Don't Call University of Virginia President Dispute a Catfight

Categorizing the tension between UVA President Teresa Sullivan and board chair Helen Dragas as a tiff is insulting.

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University of Virginia President Teresa Sullivan speaks to the board after she was reinstated by the board of visitors during a meeting at the rotunda at the school Tuesday, June 26, 2012 in Charlottesville, Va. The 15-member Board of Visitors voted unanimously to reinstate Sullivan less than three weeks after ousting her in a secretive move that infuriated students and faculty, had the governor threatening to fire the entire governing board and sparked a debate about the most effective way to operate public universities in an era of tight finances. Shortly after the vote, Sullivan thanked the board members for their renewed confidence in her.

The drama and disruption at the University of Virginia appears to be on its way to healing, with the university governing board voting unanimously to reinstate popular UVA President Teresa Sullivan. The battle was over money and mission, with the members of the board (made up of businesspeople) taking Sullivan to task for not moving quickly enough on reforms—reforms Sullivan said involved making deep cuts in education.

The central figure on the board's side was its chair, Helen Dragas, who was behind the secretive effort to oust Sullivan after two years. It's a testament to the power of protest, with faculty and students alike battling to get Sullivan reinstated.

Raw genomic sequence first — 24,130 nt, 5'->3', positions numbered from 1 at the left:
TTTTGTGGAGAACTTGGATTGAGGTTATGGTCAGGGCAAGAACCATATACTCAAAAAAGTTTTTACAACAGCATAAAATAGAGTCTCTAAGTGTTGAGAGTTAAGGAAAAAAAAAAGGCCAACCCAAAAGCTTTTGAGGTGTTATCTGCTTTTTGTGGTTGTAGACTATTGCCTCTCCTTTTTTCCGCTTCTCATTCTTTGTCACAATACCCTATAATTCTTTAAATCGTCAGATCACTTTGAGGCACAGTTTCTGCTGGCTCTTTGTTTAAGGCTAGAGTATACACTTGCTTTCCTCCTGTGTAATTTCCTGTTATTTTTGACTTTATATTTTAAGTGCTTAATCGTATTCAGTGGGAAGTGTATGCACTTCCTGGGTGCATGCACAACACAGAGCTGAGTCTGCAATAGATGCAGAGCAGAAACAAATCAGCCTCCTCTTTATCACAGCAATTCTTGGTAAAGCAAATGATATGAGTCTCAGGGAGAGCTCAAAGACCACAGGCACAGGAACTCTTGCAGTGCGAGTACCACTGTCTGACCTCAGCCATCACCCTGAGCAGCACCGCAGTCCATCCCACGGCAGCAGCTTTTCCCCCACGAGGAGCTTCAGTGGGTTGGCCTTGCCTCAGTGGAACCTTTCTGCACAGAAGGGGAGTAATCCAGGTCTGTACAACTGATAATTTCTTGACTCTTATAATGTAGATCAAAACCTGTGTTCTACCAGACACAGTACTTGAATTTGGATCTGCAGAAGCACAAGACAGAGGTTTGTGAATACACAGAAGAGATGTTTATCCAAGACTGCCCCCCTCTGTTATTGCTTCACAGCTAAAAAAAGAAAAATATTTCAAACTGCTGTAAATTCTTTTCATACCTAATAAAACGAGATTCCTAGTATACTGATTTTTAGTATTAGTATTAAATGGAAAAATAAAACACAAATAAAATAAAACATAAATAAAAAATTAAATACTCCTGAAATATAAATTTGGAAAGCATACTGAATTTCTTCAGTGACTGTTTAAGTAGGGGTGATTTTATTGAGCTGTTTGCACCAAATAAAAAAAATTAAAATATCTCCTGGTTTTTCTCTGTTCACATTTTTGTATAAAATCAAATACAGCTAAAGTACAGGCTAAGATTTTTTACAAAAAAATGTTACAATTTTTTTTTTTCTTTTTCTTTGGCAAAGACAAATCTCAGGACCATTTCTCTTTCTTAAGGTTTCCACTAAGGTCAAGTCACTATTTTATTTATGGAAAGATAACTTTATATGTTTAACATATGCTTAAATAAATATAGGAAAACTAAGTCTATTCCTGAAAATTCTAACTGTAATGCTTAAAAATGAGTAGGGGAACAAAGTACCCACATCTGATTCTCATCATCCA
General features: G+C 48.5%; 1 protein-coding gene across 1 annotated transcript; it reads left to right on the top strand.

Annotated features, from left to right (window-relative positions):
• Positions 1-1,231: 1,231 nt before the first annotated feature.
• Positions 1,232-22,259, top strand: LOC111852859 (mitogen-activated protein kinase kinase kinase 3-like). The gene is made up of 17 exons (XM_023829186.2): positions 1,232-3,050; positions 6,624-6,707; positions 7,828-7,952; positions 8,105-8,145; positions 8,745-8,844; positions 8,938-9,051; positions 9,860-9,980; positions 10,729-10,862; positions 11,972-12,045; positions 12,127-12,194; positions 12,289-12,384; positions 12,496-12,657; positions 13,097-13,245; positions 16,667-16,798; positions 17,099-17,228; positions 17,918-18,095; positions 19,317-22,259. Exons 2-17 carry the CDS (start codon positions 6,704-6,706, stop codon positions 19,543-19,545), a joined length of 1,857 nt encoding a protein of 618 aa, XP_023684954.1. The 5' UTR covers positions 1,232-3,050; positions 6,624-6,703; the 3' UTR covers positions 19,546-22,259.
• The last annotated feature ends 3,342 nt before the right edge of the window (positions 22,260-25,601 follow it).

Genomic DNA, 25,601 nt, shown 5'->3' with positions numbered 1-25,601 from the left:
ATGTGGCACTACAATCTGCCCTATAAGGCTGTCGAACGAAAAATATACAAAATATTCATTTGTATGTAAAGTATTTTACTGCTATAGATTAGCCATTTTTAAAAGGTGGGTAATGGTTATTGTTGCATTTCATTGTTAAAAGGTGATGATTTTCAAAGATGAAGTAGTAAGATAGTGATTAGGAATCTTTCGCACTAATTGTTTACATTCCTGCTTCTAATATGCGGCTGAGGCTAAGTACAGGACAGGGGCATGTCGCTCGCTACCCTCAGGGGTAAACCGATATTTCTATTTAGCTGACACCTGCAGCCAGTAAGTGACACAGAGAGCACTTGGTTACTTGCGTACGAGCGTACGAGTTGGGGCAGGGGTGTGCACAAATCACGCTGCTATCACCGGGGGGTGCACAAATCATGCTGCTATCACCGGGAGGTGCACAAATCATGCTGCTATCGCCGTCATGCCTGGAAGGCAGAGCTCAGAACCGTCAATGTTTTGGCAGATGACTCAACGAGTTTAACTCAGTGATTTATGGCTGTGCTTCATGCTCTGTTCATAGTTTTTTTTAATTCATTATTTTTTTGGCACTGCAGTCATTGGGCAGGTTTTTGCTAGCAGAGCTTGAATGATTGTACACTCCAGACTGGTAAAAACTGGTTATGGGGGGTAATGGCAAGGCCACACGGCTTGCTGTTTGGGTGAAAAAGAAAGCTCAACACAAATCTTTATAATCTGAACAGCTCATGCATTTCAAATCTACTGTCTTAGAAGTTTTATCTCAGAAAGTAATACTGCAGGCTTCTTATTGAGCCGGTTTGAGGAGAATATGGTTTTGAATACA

It was about money, and it was about the role of higher education in our society. So why is there a focus on the players' gender?

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Washington Post columnist Petula Dvorkak wonders in her column:

Are we so worried that Thomas Jefferson's "academic village" will be run like a fast-food chain? That the pride of the Old Dominion will turn into a drive-through degree mill that offers 25 percent off if you order online? Or really, is it just the woman-on-woman smackdown that makes us all keep tuning in?

True, women are still woefully underrepresented in positions of authority—in politics, in business and elsewhere. But is it really so compelling that the two central figures in this fight are both female? What is the presumption—that the only drama the media can understand is one in which to testosterone-filled men are duking it out like fighters in the OK Corral, or one in which the weak, beleaguered woman stands up to the boys' club trying to silence her?

The whole point of having women in power is that they can do their jobs—and even act badly in their jobs—just like the men. To reduce this serious dispute over the role of higher education into some petty female fight is insulting to all women—including Dragas. And it detracts from the real issue at hand.